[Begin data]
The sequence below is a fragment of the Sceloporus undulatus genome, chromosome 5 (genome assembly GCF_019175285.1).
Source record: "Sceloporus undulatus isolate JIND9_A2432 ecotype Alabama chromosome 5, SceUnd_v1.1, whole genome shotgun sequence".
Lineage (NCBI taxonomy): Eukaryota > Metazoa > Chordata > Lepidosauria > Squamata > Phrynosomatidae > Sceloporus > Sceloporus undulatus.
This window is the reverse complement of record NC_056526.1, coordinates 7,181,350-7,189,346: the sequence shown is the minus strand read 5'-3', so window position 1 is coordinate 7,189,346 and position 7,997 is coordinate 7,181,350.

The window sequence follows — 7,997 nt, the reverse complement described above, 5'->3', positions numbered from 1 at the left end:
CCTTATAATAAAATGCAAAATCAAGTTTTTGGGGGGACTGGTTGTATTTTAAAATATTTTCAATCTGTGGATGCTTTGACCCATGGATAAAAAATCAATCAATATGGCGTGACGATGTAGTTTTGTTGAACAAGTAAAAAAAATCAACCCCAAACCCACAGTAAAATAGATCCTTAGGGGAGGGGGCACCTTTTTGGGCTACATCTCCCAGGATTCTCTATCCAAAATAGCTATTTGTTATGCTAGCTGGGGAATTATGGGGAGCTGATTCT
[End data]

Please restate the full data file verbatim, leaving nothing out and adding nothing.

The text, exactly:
The sequence below is a fragment of the Sceloporus undulatus genome, chromosome 5 (genome assembly GCF_019175285.1).
Source record: "Sceloporus undulatus isolate JIND9_A2432 ecotype Alabama chromosome 5, SceUnd_v1.1, whole genome shotgun sequence".
Lineage (NCBI taxonomy): Eukaryota > Metazoa > Chordata > Lepidosauria > Squamata > Phrynosomatidae > Sceloporus > Sceloporus undulatus.
This window is the reverse complement of record NC_056526.1, coordinates 7,181,350-7,189,346: the sequence shown is the minus strand read 5'-3', so window position 1 is coordinate 7,189,346 and position 7,997 is coordinate 7,181,350.

The window sequence follows — 7,997 nt, the reverse complement described above, 5'->3', positions numbered from 1 at the left end:
CCTTATAATAAAATGCAAAATCAAGTTTTTGGGGGGACTGGTTGTATTTTAAAATATTTTCAATCTGTGGATGCTTTGACCCATGGATAAAAAATCAATCAATATGGCGTGACGATGTAGTTTTGTTGAACAAGTAAAAAAAATCAACCCCAAACCCACAGTAAAATAGATCCTTAGGGGAGGGGGCACCTTTTTGGGCTACATCTCCCAGGATTCTCTATCCAAAATAGCTATTTGTTATGCTAGCTGGGGAATTATGGGGAGCTGATTCT